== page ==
Hi Jody, this is so interesting.

    I see no lacto primer is added, is this just a spontaneous fermentation or could you also steal a live culture from, say a 1/4 cup of water from a yogurt batch? Have you tried various starters? (I see your old pop used vinegar which of course doesn’t really pickle anything so much as marinate it in sourness and preserve it.)

    Genuinely curious, thanks.

    1. Jody Gowans says:

      Hi Jonas- thanks for your interest and question. There is no need to use any starter culture when fermenting vegetables. There are ample wild microbes on and in the vegetables (specifically from the lactobacillus strain) that will kickstart the fermentation process and thrive in the anaerobic, acidic environment of the fermentation container. Adding whey from yogurt is not advisable since it contains different bacteria not involved in lacto-fermentation. To clarify, the “lacto” in lacto-fermentation refers to the lactobacillus strain of bacteria that is present on and in vegetables. You are correct, using vinegar is another way of preserving the vegetables and is found in most commercial preserved beets, but the vinegar kills off any microbes (good or bad).

  3. Todd Raymond says:

    About how many carbs would be left after fermentation. I am really struggling to find accurate information? I am Keto and use the beet juice daily and beets sparingly or in soup. Thank you for any information.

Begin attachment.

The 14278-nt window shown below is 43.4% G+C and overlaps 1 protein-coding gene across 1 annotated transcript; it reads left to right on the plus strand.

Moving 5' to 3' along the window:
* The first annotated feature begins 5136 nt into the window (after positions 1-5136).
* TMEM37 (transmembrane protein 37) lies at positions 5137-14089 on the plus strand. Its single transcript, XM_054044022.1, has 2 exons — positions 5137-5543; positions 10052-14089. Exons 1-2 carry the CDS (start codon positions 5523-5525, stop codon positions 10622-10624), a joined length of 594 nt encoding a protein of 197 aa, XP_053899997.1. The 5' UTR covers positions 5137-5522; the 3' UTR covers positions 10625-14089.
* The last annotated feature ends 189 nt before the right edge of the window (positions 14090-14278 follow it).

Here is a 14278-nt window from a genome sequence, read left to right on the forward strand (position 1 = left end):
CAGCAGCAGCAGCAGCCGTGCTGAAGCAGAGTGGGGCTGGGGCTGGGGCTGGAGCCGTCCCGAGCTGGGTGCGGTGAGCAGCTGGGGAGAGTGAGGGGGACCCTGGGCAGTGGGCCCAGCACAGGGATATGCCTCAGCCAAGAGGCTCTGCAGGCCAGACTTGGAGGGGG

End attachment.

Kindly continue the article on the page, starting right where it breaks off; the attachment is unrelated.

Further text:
1. Jody Gowans says:

      Hi Todd- thanks for your interest and question. I have not been able to find an accurate indication on the carb amount for fermented beets. What I do know for sure, is that the carbs are reduced during fermentation since the microbes involved in the fermentation process are consuming the carbs for fuel. The longer you leave the vegetables to ferment, the less carbs will be left over in the vegetables. If you are still concerned with the carb amount, you can try diluting the beet brine with sodium-free soda water. I use my Soda Stream and drink diluted beet brine (and kvass) daily. It is very refreshing, especially on a hot day (if you like the taste of beets!)

  4. Pam says:

    How many beets or how many cups of chopped beets are needed for this recipe?

    1. Jody Gowans says:

      Hi Pam- thanks for your interest and question. There is no set quantity for the amount of beets. I pack them into whatever size jar I decide to use and make sure to leave at least 1″ headspace from the top. I like to slice mine in rounds for easier maintenance and chop them up if I add them to salads, etc. However, it is important to follow the amounts in the brine solution (included in this recipe) to ensure an optimal ferment. Also be sure to keep the beets submerged in the brine as their high sugar content makes them more prone to mold contamination.

  5. Lora says:

    What are some good Herbs to use in this? What is your favorites?

    1. Jody Gowans says:

      Hi Lora- thank for your question and interest. I always toss in a bay leaf with the beets, and have also tried thyme. I generally don’t like to add too much extra flavour as I don’t want to overpower the beet flavour. I suppose the sky’s the limit as to how you want to flavour your beets (if at all!)

  6. Julie Bishop says:

    Hi Jody, where can I get the jars and weights?

    1. Jody Gowans says:

      Hi Julie- i mainly use mason jars as fermentation containers or other large glass containers – for weight ideas, there are lots of options. Check out my article for more information